Research & development underpins everything we do in the power industry, but are we doing enough of it? With the emphasis on market forces, the decline of government involvement in r&d and the new era of privatized and commercially driven power companies the answer might on the surface appear to be no. Certainly government spending on r&d has declined significantly in many countries in recent years and International Energy Agency figures suggest, as you’d expect, that r&d spending in the liberalizing electricity supply industries of the world is falling sharply. Long gone are the research departments of government owned utilities with more PhD’s per square foot than a university.

According to EPRI in the United States, however, the situation is bordering on the desperate. “A significant, sustained pattern of under-investment in both energy r&d and energy related infrastructure threatens the world’s long-term economic prosperity, environmental health, and security,” says EPRI. “[US] public expenditures on energy r&d have declined by a third over the last 20 years” and “US public investment in all the basics of innovation – education, r&d, and infrastructure – has fallen from around 25 per cent of non-defence expenditures in 1965 to 12 per cent in 1995…This under-investment trend is particularly evident in technology-intensive infrastructures, notably electricity.”

These are among the conclusions from the first year of what EPRI calls its Electricity Technology Roadmap Initiative, a first report from which has just been published. According to EPRI, the Roadmap exercise is an “ongoing collaborative exploration of the opportunities and threats for electricity-based innovation over the next 25 years and beyond.” So far no less than 150 organizations have participated in helping EPRI and its members shape a “comprehensive vision of the opportunities to increase electricity’s value to society.”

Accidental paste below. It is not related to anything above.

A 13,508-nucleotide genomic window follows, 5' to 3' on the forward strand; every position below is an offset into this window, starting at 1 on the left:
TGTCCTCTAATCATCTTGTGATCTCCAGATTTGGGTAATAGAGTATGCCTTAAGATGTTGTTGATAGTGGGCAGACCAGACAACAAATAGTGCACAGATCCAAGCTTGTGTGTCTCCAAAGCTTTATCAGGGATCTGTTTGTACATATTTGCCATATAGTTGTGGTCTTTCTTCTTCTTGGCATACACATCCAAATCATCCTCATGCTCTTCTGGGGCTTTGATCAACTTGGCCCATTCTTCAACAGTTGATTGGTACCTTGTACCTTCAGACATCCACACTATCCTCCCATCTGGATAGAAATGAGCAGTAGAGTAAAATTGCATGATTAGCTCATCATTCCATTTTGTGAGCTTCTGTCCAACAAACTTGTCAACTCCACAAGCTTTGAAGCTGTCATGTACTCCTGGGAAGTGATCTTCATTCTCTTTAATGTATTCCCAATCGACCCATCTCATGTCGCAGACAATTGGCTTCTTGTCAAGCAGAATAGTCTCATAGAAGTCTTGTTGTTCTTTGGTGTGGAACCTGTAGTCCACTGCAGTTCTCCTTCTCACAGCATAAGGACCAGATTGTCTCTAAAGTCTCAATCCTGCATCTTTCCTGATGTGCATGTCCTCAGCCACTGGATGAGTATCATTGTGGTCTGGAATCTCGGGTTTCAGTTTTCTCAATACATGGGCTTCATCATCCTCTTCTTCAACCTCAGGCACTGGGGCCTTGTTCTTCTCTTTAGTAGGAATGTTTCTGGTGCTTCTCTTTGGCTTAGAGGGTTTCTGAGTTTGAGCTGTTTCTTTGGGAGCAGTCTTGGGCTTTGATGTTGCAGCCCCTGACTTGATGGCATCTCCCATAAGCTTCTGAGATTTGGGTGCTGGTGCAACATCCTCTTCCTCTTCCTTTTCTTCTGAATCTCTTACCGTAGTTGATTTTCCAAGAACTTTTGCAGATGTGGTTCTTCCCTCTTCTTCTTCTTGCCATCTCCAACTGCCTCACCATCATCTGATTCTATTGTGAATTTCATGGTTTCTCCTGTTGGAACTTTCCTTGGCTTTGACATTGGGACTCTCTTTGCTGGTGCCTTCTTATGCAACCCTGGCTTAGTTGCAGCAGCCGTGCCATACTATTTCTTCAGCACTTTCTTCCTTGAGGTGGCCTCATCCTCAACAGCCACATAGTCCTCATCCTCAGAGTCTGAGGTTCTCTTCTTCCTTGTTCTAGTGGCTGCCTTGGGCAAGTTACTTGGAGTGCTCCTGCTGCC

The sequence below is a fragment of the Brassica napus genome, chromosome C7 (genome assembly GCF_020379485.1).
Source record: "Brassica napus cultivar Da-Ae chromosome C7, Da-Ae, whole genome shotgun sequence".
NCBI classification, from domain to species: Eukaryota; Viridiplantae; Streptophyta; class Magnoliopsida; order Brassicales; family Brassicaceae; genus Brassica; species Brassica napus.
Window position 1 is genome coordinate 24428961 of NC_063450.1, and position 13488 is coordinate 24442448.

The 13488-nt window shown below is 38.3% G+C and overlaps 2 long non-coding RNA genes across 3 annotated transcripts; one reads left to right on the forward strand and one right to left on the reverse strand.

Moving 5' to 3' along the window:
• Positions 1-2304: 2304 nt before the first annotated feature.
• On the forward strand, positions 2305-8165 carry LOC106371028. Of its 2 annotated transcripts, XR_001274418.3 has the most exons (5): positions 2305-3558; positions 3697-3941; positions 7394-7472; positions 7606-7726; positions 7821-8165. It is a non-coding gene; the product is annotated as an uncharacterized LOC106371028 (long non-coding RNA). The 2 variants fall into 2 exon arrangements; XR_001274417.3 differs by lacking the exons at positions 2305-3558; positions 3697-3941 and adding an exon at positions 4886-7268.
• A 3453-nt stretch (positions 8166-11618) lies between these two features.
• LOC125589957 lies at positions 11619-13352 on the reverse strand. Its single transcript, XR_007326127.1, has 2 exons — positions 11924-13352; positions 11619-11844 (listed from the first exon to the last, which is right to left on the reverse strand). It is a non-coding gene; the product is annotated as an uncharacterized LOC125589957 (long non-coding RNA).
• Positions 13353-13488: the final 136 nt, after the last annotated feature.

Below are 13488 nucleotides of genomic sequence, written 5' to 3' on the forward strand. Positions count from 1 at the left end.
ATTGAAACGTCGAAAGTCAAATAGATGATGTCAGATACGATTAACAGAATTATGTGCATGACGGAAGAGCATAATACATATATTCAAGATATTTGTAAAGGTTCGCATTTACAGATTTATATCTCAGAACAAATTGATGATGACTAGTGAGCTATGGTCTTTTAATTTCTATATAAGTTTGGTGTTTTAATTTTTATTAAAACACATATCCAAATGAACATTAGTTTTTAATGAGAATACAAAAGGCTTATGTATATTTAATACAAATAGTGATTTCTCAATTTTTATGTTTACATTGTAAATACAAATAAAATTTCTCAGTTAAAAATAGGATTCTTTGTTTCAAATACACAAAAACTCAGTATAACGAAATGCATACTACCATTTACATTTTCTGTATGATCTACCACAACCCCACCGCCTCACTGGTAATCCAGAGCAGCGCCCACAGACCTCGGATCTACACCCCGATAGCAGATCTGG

The Roadmap has identified a number of what it calls “technology destinations” and the r&d pathways needed to reach them. One such “destination” is a strengthened power delivery system, which will entail wide-area power flow control and advanced power electronic devices, superconducting transmission, provision for the integration of distributed systems, DC microgrids linking digital end-use devices to the grid and grid-level power storage capabilities. Another destination is transformation of the traditional grid into a “customer-managed service network”, which opens the way for what the Roadmap calls “Intellectrics” (an example of which would be your fridge negotiating its electricity requirements and doing your shopping through the Internet). Yet another destination is increased use of non-carbon energy resources, which will require, amongst other things, “a five-fold improvement in the cost, performance and reliability parameters of solar photovoltaic power” and major advances in nuclear power technology.

Perhaps not surprisingly for an organization previously called the Electric Power Research Institute (but which now prefers to be known only by its initials) the thrust of the effort to date tends to show that we need more electric power and more research – a good deal more of both, in fact. The Roadmap report, perhaps a little ambitiously, suggests that meeting the needs of the world’s growing population will require “a 1000 MW power plant about every two days for the next 50 years”. The Roadmap participants also suggest that US electricity r&d expenditure needs to increase by about $5 billion/y (which is roughly 2 per cent of total US r&d expenditure) from its current level of about $3 billion/y.

But as yet there appears to be no discernible lack of innovation in the electricity business. Indeed, the pace of technological change looks to be increasing.

Government-funded electricity r&d may have declined, but to some extent the gap seems to have been filled by some highly productive r&d programmes being run by commercial companies. Take ABB Alstom Power for example, which spends around $700 million per year on r&d (about 6-7 per cent of its revenues). Products developed in the last five years account for 50 per cent of business in the T&D and gas turbine sectors and over 62 per cent in generators. Harry Frank, president of ABB Corporate Research, ascribes this success in r&d to getting the right people working in the right climate, which includes such qualities as openess, trust, idea-friendliness, and even humour and “playfulness”. ABB has also not been afraid of putting substantial resources into the “fuzzy front end of r&d” – with, in some cases, spectacular results.

The EPRI Roadmap report, however, warns against complacency and cautions that in the USA “today’s innovative achievements are a legacy of historic assets that are not being renewed.” Even so it is going to be difficult to make a case for a massive increase in r&d spending unless it can be shown that the present electricity r&d infrastructure, both public and private, cannot deliver the goods.